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Why Tiffany Beats Gold as an Inflation Hedge

By Dan Ferris, editor, Extreme Value
Saturday, December 16, 2006

If you’ve been a long-term holder of gold bullion, you have my sympathy.

Gold has been a terrible long-term investment. Since the gold window closed in August 1971, gold has risen about 8% a year. It ran up like crazy, from $42 an ounce to $850, between 1971 and 1980. But then it headed south for a long, long time. Gold bottomed at $252 an ounce in 1998. Now it’s around $624 an ounce.

Shares of Tiffany & Co. (TIF), the world-famous luxury retailer, have consistently blown gold out of the water. Tiffany is up 25-fold since 1987, the earliest Tiffany share price data I can find. That’s roughly 18.5% a year, in average annual pretax compounding, for 19 years. That kind of track record would make any money manager a hero.

Gold hasn’t even doubled since 1987. Were I forced to choose between gold bullion and Tiffany as an inflation hedge, based solely on this information, I’d have to take Tiffany. Tiffany is up about 300% since gold bottomed at $252 per ounce. Gold itself is up roughly 150% since then.

Tiffany can mark its gold up well over melt value, simply by changing its shape and maybe giving it a good polishing. Anyone who’s ever bought a pair of wedding bands has firsthand experience with this. Tiffany’s gross margin is more than 60%. It carries $1.2 billion in inventory, which it turns once every 384 days (less than once a year), but it does $2.5 billion in sales. Now that’s a markup.

Gold bullion, on the other hand, sells for whatever price the market sets. Tiffany has pricing power you simply cannot get with any commodity. Wouldn’t you rather have a hard asset that’s got some pricing power attached to it as well?

It helps, too, that we’re talking about one of the world’s all-time great business franchises. Next year, Tiffany will celebrate its 170th anniversary in business. It’s got 154 stores worldwide and sells through catalogs, online, and business-to-business. It doesn’t just sell jewelry, either.

It sells all kinds of Tiffany-branded merchandise, including timepieces, sterling-silver goods, china, crystal, stationery and fragrances. It just signed a 10-year licensing agreement to put its name on designer eyewear, starting in 2008. The eyewear company is Luxottica, the Italian company that makes RayBans.

If you perceive Tiffany primarily as a brand-name luxury retailer, I certainly won’t argue with that very accurate perception. But it’s also got a nice big pile of hard assets that should hold their value quite well over time. That can’t hurt.

If you’re worried about inflation and want to buy precious metals, you should consider buying Tiffany shares for at least some portion of your assets. At 14.5 times pretax earnings, a business owner might think of Tiffany as the rough equivalent of an inflation-protected bond, currently yielding 6.9%.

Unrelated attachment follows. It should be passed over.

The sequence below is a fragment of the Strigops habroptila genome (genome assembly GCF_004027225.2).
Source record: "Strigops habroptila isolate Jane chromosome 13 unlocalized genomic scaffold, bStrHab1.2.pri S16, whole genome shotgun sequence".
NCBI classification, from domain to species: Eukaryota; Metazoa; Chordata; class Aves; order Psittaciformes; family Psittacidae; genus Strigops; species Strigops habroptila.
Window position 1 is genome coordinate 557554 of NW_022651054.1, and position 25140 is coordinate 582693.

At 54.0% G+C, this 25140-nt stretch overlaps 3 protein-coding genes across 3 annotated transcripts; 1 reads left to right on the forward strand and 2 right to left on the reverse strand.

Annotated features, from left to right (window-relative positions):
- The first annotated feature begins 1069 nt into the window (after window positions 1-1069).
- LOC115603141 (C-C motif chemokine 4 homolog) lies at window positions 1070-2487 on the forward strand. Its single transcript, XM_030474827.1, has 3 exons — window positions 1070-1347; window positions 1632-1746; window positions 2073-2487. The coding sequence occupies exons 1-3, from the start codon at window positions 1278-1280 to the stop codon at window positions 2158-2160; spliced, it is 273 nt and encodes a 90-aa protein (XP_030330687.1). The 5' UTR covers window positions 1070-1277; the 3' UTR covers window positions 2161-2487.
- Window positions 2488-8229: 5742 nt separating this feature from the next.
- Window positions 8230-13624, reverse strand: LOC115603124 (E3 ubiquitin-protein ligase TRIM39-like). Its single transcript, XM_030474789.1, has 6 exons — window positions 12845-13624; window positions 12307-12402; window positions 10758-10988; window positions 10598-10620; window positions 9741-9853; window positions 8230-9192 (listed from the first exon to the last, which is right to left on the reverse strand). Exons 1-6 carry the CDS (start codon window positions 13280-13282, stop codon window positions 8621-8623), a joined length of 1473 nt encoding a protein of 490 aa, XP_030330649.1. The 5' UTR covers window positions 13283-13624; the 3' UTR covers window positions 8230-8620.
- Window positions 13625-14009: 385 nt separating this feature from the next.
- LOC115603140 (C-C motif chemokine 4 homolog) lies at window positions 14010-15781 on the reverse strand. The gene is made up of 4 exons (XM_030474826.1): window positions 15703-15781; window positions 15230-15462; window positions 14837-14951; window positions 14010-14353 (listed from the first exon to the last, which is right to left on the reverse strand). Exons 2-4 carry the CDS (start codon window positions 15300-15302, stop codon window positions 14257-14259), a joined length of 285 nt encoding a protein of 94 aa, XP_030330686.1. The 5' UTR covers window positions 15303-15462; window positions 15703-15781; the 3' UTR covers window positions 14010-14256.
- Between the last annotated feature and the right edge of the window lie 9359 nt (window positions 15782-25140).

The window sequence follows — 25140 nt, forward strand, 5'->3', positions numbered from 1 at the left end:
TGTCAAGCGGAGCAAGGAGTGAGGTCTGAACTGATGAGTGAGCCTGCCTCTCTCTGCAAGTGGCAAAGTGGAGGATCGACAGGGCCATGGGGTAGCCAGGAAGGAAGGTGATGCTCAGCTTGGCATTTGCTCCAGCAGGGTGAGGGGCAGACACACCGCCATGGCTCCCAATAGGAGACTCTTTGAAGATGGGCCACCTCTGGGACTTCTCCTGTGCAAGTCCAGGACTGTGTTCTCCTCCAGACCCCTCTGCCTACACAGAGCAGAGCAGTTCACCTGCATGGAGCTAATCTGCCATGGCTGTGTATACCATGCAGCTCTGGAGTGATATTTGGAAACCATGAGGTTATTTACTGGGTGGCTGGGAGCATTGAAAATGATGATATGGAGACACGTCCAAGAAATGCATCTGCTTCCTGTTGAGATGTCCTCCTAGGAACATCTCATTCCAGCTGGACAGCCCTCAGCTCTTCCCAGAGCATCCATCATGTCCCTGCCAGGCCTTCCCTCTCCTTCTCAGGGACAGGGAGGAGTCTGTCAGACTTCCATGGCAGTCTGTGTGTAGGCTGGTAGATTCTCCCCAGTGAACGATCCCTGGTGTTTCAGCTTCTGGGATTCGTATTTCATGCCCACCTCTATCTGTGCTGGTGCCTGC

Gold bullion can’t buy back stock, and it can’t pay you a dividend. Tiffany does both. If a one-time, bad-but-solvable problem ever hits Tiffany, I’ll write you a letter telling you to pile your money into it.

The only time I’d want to have gold bullion in my hands is if the U.S. dollar suddenly fell to its intrinsic value, which is zero. At that point, the price quote on my NYSE-listed Tiffany’s shares might experience some volatility since they’re priced in dollars. And let’s face it. If it’s a full-blown social crisis with fighting in the streets of New York, then your Tiffany investment will be the least of your worries.

But if it’s a mere devaluing of the U.S. dollar, I don’t think that would be a big long-term problem for Tiffany’s.

The lower the dollar goes, Tiffany’s jewelry prices will rise in relation to it. And, no matter what we end up using for currency, Tiffany’s business would still be a great one.

I’m not saying run out and buy Tiffany shares, and they’re not a holding in the Extreme Value portfolio. But if you’re interested in a good inflation hedge, you can do much better than gold.

Good investing,

Dan Ferris





Market Notes


CONTRARIAN CRISIS INVESTING

It's September 2005 and Hurricane Katrina just wiped out New Orleans.

The entire US oil rig industry is adrift in the Gulf of Mexico and there isn't a refinery within 400 miles that isn't sitting under 4 feet of water. Oil has spiked 50% since May to $70 a barrel and it’s all anyone can talk about on the news.

You’re a contrarian and you think the price of oil is about to plunge... but how do you make that bet in your IRA? Simple... you'd buy airline stocks like Southwest (LUV) or Continental (CAL). Fuel is the airline industry’s second largest expense behind labor.

As this week's chart shows - and as you'd expect - oil and airline stocks have an almost perfect negative correlation.

- Ian Davis



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